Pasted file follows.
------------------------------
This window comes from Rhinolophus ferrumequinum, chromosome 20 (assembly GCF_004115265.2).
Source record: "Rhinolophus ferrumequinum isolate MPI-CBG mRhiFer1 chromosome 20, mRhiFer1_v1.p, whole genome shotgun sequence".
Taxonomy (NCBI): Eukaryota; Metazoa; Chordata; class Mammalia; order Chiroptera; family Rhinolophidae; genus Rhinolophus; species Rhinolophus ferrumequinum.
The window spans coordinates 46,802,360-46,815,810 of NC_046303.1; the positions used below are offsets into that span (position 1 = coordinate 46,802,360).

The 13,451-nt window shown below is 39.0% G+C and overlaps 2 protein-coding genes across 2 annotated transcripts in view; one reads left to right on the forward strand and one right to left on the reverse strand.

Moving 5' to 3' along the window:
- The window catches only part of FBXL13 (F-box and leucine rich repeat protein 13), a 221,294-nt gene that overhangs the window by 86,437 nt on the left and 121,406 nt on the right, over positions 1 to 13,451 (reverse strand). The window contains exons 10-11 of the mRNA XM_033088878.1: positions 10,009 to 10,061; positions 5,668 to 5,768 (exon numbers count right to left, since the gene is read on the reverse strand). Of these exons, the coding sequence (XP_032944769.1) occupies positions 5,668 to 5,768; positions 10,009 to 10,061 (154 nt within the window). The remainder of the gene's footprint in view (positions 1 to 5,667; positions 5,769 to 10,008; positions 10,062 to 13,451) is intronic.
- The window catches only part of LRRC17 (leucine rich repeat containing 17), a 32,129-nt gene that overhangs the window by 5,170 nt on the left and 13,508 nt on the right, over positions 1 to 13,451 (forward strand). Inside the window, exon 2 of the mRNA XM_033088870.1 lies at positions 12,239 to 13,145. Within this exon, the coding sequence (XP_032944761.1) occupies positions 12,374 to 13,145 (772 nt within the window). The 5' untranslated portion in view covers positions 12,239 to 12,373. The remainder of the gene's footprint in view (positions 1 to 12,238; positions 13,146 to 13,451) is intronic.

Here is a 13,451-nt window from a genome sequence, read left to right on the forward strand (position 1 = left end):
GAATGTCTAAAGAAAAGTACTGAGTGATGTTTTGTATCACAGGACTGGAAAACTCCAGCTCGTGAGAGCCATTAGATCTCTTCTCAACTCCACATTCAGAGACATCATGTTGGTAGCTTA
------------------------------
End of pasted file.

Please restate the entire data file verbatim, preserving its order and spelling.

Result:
This window comes from Rhinolophus ferrumequinum, chromosome 20 (assembly GCF_004115265.2).
Source record: "Rhinolophus ferrumequinum isolate MPI-CBG mRhiFer1 chromosome 20, mRhiFer1_v1.p, whole genome shotgun sequence".
Taxonomy (NCBI): Eukaryota; Metazoa; Chordata; class Mammalia; order Chiroptera; family Rhinolophidae; genus Rhinolophus; species Rhinolophus ferrumequinum.
The window spans coordinates 46,802,360-46,815,810 of NC_046303.1; the positions used below are offsets into that span (position 1 = coordinate 46,802,360).

The 13,451-nt window shown below is 39.0% G+C and overlaps 2 protein-coding genes across 2 annotated transcripts in view; one reads left to right on the forward strand and one right to left on the reverse strand.

Moving 5' to 3' along the window:
- The window catches only part of FBXL13 (F-box and leucine rich repeat protein 13), a 221,294-nt gene that overhangs the window by 86,437 nt on the left and 121,406 nt on the right, over positions 1 to 13,451 (reverse strand). The window contains exons 10-11 of the mRNA XM_033088878.1: positions 10,009 to 10,061; positions 5,668 to 5,768 (exon numbers count right to left, since the gene is read on the reverse strand). Of these exons, the coding sequence (XP_032944769.1) occupies positions 5,668 to 5,768; positions 10,009 to 10,061 (154 nt within the window). The remainder of the gene's footprint in view (positions 1 to 5,667; positions 5,769 to 10,008; positions 10,062 to 13,451) is intronic.
- The window catches only part of LRRC17 (leucine rich repeat containing 17), a 32,129-nt gene that overhangs the window by 5,170 nt on the left and 13,508 nt on the right, over positions 1 to 13,451 (forward strand). Inside the window, exon 2 of the mRNA XM_033088870.1 lies at positions 12,239 to 13,145. Within this exon, the coding sequence (XP_032944761.1) occupies positions 12,374 to 13,145 (772 nt within the window). The 5' untranslated portion in view covers positions 12,239 to 12,373. The remainder of the gene's footprint in view (positions 1 to 12,238; positions 13,146 to 13,451) is intronic.

Here is a 13,451-nt window from a genome sequence, read left to right on the forward strand (position 1 = left end):
GAATGTCTAAAGAAAAGTACTGAGTGATGTTTTGTATCACAGGACTGGAAAACTCCAGCTCGTGAGAGCCATTAGATCTCTTCTCAACTCCACATTCAGAGACATCATGTTGGTAGCTTA